Kerr couldn't overcome Chandler's strengths

February 18, 2004|HERB BROCK

What a difference a little over three months have made in the political fortunes of Democrat Ben Chandler in this area.

In November, Chandler lost Boyle, Garrard, Lincoln and Mercer counties in his unsuccessful bid for governor against then-U.S. 6th District Rep. Ernie Fletcher.

On Tuesday, the Versailles resident and grandson of the late former Gov. A.B. "Happy" Chandler carried Boyle, Lincoln and Mercer counties on his way to defeating Republican Alice Forgy Kerr of Lexington and replacing Fletcher in Congress.

"Tuesday's victory was a vindication for Ben Chandler, no question about that," Boyle County Judge-Executive Tony Wilder, chairman of the Boyle County Democratic Party, said this morning. "He lost most of the district in the gubernatorial election but virtually swept the district, his home area, on Tuesday. It must feel sweet for Ben."


For Chandler, the only sour notes in the districtwide special election were sounded in Garrard and Jessamine counties where majorities voted for Kerr. The other 12 counties in the 6th District voted for Chandler.

In the four area counties, the margin of victory for Chandler was narrower than it was districtwide.

For the district, Chandler won 55 percent (84,549 votes) of the vote to nearly 43 percent (65,776 votes) for Kerr and almost 2 percent (2,957) for Libertarian Mark Gailey.

For the area, it was 50 percent (8,086 votes) for Chandler, slightly less than 48 percent (7,795 votes) for Kerr and less than 1 percent (374 votes) for Gailey.

A total of 16,155 of the 60,225, or 27 percent, of the registered voters in Boyle, Garrard, Lincoln and Mercer counties cast ballots Tuesday.

In evaluating the outcome of the election, Boyle Democratic Party Chairman Wilder said, at first blush, it might be difficult to explain Chandler's turnaround from November, but he gave it a shot.

"I believe most people of both parties in November respected Ben as an independent Democrat and recognized the good job he had done as auditor and attorney general, but they saw Ernie as a person of change and they definitely wanted a change in the governor's office," said Wilder.

"The reversal from November to February was due to the fact that, while Ben may have lost in the governor's race, he hadn't lost the respect or recognition or reputation he gained during his years in state office when he entered the congressional race. And, while Alice Forgy Kerr is a delightful lady and a very hard campaigner, Ben definitely had the experience and name recognition and reputation on his side."

Boyle County Republican Party Chairman Tom McClain said this morning he was "very proud" of Kerr and called her the "hardest-working candidate" he had ever seen.

"Alice has strong conservative values and positions, and she took them on the campaign trail," he said. "She attracted a number of volunteers here in the county who worked endless hours for her."

Negative press toward Bush cited

While McClain believes the majority of voters in the county and the district share Kerr's conservative values and views, he said she had a hard time overcoming Chandler's name recognition and also was hurt by several months of negative press toward the Bush administration. During the campaign, Kerr frequently expressed strong support for Bush's domestic and foreign policies.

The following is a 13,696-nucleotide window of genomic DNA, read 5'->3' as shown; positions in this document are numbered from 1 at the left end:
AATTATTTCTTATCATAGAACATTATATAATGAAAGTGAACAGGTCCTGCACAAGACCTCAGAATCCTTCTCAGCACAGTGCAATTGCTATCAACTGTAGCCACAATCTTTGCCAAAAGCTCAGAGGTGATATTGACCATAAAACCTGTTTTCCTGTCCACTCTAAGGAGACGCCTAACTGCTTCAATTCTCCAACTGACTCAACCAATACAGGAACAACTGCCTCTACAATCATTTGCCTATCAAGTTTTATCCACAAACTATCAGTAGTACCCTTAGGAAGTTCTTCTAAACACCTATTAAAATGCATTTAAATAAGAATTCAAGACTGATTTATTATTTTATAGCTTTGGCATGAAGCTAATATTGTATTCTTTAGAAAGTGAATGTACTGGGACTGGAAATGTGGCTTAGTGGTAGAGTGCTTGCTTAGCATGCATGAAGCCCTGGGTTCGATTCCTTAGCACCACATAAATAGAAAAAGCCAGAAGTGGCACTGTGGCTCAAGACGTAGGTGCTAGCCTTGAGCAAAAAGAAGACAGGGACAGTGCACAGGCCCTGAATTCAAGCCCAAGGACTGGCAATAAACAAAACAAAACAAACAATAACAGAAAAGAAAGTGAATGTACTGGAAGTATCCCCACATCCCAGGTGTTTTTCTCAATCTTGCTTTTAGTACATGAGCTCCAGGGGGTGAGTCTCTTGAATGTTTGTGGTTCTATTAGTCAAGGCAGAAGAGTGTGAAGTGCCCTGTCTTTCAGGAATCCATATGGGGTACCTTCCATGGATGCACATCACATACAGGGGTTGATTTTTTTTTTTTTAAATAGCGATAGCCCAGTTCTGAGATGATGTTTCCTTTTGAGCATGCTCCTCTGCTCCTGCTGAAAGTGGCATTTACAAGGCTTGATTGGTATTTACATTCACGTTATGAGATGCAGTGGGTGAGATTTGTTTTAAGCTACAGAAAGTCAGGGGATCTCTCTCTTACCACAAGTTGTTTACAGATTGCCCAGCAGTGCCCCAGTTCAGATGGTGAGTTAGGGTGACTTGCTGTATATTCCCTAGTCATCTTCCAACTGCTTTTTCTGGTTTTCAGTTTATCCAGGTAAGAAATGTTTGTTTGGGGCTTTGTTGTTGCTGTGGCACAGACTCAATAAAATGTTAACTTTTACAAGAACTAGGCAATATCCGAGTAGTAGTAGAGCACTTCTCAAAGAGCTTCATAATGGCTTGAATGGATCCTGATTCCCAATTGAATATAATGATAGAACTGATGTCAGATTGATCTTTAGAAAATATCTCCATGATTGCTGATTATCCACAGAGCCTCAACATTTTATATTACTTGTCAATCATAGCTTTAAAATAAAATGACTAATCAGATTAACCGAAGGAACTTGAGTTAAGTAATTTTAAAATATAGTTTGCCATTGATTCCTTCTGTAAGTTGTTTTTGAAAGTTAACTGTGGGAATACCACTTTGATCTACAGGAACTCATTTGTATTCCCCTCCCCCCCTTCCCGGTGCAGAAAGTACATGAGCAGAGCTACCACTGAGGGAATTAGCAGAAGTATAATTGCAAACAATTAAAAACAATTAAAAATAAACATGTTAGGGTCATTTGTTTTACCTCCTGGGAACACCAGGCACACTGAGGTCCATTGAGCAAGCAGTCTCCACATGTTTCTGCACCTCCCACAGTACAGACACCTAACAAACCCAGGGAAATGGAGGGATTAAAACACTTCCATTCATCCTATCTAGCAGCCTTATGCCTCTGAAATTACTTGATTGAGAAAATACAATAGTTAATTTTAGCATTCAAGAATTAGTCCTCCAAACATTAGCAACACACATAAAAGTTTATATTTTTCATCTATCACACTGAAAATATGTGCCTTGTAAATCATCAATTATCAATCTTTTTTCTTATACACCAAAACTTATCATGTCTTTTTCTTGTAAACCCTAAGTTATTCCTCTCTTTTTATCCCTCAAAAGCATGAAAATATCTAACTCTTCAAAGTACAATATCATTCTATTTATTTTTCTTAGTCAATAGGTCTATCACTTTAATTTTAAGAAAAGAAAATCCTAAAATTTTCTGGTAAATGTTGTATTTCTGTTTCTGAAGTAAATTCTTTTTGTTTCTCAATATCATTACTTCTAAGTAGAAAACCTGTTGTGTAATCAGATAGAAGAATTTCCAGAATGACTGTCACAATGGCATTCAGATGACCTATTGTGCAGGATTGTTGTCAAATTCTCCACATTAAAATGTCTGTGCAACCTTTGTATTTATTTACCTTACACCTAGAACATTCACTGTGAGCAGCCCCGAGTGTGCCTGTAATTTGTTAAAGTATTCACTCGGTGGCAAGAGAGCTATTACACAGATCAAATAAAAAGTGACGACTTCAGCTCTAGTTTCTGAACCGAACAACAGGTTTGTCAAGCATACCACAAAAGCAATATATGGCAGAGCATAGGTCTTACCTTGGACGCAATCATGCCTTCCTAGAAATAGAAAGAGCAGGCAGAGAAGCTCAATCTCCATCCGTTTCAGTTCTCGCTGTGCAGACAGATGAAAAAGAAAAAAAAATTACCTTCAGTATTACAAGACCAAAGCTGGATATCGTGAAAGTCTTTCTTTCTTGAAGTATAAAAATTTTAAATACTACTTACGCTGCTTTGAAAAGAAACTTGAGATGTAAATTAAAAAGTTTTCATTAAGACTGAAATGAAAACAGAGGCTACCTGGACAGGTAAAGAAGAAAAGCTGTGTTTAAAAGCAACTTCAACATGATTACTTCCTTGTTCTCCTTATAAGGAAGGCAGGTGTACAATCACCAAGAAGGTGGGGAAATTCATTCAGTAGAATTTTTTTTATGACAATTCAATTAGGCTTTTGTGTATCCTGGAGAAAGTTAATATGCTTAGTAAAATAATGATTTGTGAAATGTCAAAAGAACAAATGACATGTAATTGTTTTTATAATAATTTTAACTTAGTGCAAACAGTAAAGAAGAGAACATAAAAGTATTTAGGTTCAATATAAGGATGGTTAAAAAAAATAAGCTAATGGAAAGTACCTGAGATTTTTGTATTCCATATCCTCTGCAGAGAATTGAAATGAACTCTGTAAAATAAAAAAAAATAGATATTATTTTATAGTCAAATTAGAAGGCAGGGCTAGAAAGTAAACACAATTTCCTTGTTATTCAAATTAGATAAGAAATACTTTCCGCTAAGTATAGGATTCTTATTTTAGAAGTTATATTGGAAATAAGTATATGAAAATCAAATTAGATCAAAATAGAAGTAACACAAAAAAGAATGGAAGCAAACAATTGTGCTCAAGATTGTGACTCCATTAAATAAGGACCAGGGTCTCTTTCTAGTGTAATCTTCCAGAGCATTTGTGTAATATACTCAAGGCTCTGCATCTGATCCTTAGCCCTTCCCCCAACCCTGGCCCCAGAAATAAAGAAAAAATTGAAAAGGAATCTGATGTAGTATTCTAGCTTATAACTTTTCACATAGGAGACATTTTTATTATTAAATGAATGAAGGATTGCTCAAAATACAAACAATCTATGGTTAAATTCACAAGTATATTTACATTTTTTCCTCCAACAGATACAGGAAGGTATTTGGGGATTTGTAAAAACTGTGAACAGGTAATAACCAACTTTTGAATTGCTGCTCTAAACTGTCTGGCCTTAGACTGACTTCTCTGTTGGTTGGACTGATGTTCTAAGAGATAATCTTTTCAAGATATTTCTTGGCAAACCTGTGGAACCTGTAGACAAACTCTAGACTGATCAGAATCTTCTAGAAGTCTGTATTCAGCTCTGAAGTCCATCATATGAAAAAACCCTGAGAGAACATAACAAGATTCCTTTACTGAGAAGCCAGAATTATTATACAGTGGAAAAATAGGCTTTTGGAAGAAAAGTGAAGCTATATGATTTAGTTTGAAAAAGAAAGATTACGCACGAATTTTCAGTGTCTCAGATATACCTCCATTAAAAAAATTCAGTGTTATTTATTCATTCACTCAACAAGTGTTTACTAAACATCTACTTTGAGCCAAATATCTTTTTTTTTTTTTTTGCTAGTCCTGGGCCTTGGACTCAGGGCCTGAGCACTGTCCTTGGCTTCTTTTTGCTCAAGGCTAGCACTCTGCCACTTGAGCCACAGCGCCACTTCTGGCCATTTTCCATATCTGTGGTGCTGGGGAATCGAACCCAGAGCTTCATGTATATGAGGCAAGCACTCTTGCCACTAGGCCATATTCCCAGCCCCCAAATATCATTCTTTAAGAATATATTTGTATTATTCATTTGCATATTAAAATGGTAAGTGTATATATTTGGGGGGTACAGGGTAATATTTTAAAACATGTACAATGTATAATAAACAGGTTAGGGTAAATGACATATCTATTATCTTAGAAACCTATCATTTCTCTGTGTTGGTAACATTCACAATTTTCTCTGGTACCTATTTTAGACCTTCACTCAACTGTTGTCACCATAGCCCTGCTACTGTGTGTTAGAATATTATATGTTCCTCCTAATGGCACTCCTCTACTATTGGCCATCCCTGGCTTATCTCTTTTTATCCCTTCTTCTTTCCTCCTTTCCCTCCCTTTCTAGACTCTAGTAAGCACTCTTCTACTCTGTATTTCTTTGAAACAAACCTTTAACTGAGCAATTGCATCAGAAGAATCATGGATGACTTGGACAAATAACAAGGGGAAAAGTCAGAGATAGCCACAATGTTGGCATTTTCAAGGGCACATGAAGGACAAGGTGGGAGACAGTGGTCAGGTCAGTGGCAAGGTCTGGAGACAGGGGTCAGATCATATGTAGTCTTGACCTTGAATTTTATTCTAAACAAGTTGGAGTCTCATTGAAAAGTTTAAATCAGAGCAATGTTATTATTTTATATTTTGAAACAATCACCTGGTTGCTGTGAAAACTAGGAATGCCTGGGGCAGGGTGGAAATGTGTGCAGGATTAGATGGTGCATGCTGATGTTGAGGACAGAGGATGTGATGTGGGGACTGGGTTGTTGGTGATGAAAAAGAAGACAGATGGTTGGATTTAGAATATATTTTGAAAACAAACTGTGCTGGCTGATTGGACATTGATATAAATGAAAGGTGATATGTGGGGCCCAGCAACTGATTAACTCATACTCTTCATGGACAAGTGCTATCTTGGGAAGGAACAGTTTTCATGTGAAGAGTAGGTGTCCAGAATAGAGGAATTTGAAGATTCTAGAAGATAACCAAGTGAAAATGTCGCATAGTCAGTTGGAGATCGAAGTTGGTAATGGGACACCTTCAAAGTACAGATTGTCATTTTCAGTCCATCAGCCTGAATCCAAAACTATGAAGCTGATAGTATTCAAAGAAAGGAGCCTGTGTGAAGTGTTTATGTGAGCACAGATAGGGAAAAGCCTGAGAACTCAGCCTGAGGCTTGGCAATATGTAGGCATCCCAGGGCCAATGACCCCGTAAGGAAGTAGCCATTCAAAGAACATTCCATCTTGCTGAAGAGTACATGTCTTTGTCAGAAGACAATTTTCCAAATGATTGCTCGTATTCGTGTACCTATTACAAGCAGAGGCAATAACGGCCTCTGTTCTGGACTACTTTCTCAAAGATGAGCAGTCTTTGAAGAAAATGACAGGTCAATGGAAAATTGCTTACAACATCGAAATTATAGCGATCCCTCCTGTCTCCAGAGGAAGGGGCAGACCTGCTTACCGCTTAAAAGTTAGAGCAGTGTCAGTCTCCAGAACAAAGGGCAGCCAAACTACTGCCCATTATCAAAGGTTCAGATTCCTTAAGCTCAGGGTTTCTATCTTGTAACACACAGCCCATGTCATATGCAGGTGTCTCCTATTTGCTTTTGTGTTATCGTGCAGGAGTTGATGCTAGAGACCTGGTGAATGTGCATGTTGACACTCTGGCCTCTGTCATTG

"The Republicans nationally have been getting beaten up during the last several weeks of constant media coverage of the Democratic primaries and all the Bush-bashing that's been going on," McClain said. "While I believe the economy and the war in Iraq are going well, the one-sided anti-Bush rhetoric and coverage has created a cloud over the president's handling of both things, and that has caused a drop in Republican popularity that goes down to the grassroots."

Wilder agreed that the happenings on the national political scene played at least a small role in the outcome of Tuesday's congressional election.

"I believe there was an element of national impact on the 6th District race," he said. "When I went door to door campaigning for Ben, I did hear disenchantment with Bush with people saying they viewed Tuesday's election at least partly as a referendum on Bush and an opportunity to send a message."

Both local party leaders agreed that voters of both parties were turned off by the negative campaign commercials and ads run by both candidates.

"I encountered a deep revulsion from voters to the negative campaigning," said Wilder. "I wish all those political consultants who say negative campaigning works would consult with the voters I talked to and cut it out."

But McClain and Wilder parted on how effective a congressman Chandler will make, as he seeks to fill out the remaining few months of Fletcher's congressional term and prepares for the November race for a full two-year term in the House.

While Wilder believes Chandler will make an "outstanding congressman" and retain his reputation as an "independent Democrat," McClain isn't so sure.

"It's going to be interesting over the next few months to see if Chandler can keep his so-called independent status or be forced to fall in line with the national Democratic Party's very liberal platform," McClain said. "If he falls in line, I believe he will fall out of favor real fast with the generally conservative voters of Boyle and the rest of the district."

Whether Chandler toes the party line or asserts independence, he will face a "strong Republican" in November, McClain said.

"I don't know who it will be, but I feel we'll offer a good person that represents the district's conservatism."

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